1. Dietary fibre

2. Resistant starch

 

What is dietary fibre?

 

There are many different types of fibre, but there are two main groups, soluble and insoluble. Each group helps your body in different ways so it is important to include both in your diet.

Soluble fibre (also known as fermentable fibre) is found in:

  • grains such as oats, barley and rye;
  • fruits like bananas and apples;
  • beans and pulses, like baked beans and chick peas;
  • root vegetables like carrots and potatoes.

Soluble fibre dissolves in water and forms a gel in the gut. It helps to keep stools soft, making them easier to pass, which may help prevent or treat constipation.

Insoluble fibre (also known as partially fermentable fibre) is found in:

  • cereal foods like high fibre breakfast cereals;
  • wholemeal breads and pasta, brown rice and other wholegrains;
  • vegetables, potatoes with skins;
  • nuts, and seeds.

How does fibre benefit health?

Dietary fibre has many health benefits. It can reduce your risk of heart disease, diabetes and some cancers, and also help weight control. Fibre is also important for digestive health - insoluble fibre bulks up stools and makes waste move through the digestive tract more quickly, which is better for the gut and can help to prevent constipation. Soluble fibre may also help this process by making the stools softer and easier to pass. Some types of fibre can be fermented by gut bacteria, producing substances that appear to be good for gut health. Providing ‘food’ for gut bacteria can also help increase the number of healthy bacteria in the gut.

If you need to increase your fibre intake, it is a good idea to so gradually, especially from foods providing insoluble fibre. It is also important to drink plenty of fluids (8-10 glasses per day for adults) and to try to be active for at least 150 minutes per week. See How much physical activity do I need?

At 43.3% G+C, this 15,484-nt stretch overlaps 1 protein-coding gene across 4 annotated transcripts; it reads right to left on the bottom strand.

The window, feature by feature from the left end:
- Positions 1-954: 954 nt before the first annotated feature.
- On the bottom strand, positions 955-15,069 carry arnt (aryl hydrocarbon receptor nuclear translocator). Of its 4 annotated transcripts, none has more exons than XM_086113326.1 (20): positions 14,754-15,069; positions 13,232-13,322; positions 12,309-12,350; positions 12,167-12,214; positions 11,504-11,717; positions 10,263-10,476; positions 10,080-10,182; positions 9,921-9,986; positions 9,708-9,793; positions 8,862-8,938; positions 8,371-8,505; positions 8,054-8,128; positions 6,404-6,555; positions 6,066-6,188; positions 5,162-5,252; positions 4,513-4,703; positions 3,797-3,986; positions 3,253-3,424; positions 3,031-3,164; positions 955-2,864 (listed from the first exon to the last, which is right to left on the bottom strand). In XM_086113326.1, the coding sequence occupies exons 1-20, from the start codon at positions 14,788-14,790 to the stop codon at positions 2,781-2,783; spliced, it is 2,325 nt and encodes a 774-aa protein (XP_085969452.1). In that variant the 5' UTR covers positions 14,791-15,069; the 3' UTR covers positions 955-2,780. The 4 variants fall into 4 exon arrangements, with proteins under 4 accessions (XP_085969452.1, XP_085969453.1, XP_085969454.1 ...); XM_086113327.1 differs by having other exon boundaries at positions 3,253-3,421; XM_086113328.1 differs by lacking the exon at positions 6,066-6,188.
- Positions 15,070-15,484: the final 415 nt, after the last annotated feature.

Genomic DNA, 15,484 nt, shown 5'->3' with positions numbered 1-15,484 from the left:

Consuming fibre-containing foods seems to be protective against colorectal cancer – this may be because fibre helps waste products to move more quickly through the gut and also due to the fermentation of certain fibres by ‘friendly bacteria’.

Soluble fibres such as beta-glucans and pectins, can help reduce blood cholesterol, so eating plenty of foods like oats, fruit, root vegetables and pulses is a good idea, particularly if you know you have a high cholesterol level or other risk factors for heart disease.

How much fibre do we need?

The government published new guidelines in July 2015 on carbohydrates and health, and recommends that the population's fibre intake should increase to 30g a day (measured by the AOAC method) for adults. On average, we consume much less than this - about 18g per day. Intakes of fibre in children are low too, so recommendations have also been set for children aged under 16 years.

Age (years) Recommended intake of fibre
2-5 15g per day
5-11 20g per day
11-16 25g per day
17 and over 30g per day

A healthy, balanced diet can provide enough fibre – especially if you eat your 5 A DAY and choose wholegrain foods and potatoes in skins. Below is an example of foods that together provide more than the recommended amount of fibre over a day.

Time Food Quantity Fibre content (g)
Breakfast        Bran flakes 40g 8
  1 banana, sliced 100g 1.5
Snack Apple 100g 2.4
Lunch Baked beans 150g 6.8
  wholemeal toast (2 slices) 70g 4.7
Dinner Baked potato with skin, tuna mayonnaise 180g 6.5
  Salad (lettuce, tomato and cucumber) 138g 1.7
  Low fat yogurt 150g 0
  with strawberries 100g 1.5
  and chopped almonds 13g 1.3
Total fibre intake     34.4

 

To increase your fibre intake you could:

  • Choose a high fibre breakfast cereal e.g. bran flakes, or porridge
  • Go for wholemeal or granary breads instead of white bread
  • Choose wholegrains like wholewheat pasta, bulghur wheat or brown rice
  • Go for potatoes with skins e.g. baked potato or boiled new potatoes
  • For snacks try fruit, vegetable sticks, rye crackers, oatcakes, unsalted nuts or seeds
  • Include plenty of vegetables with meals – either as a side dish or added to sauces, stews or curries
  • Add pulses like beans, lentils or chickpeas to stews, curries and salads
  • Have some fresh or dried fruit, or fruit canned in natural juice for dessert.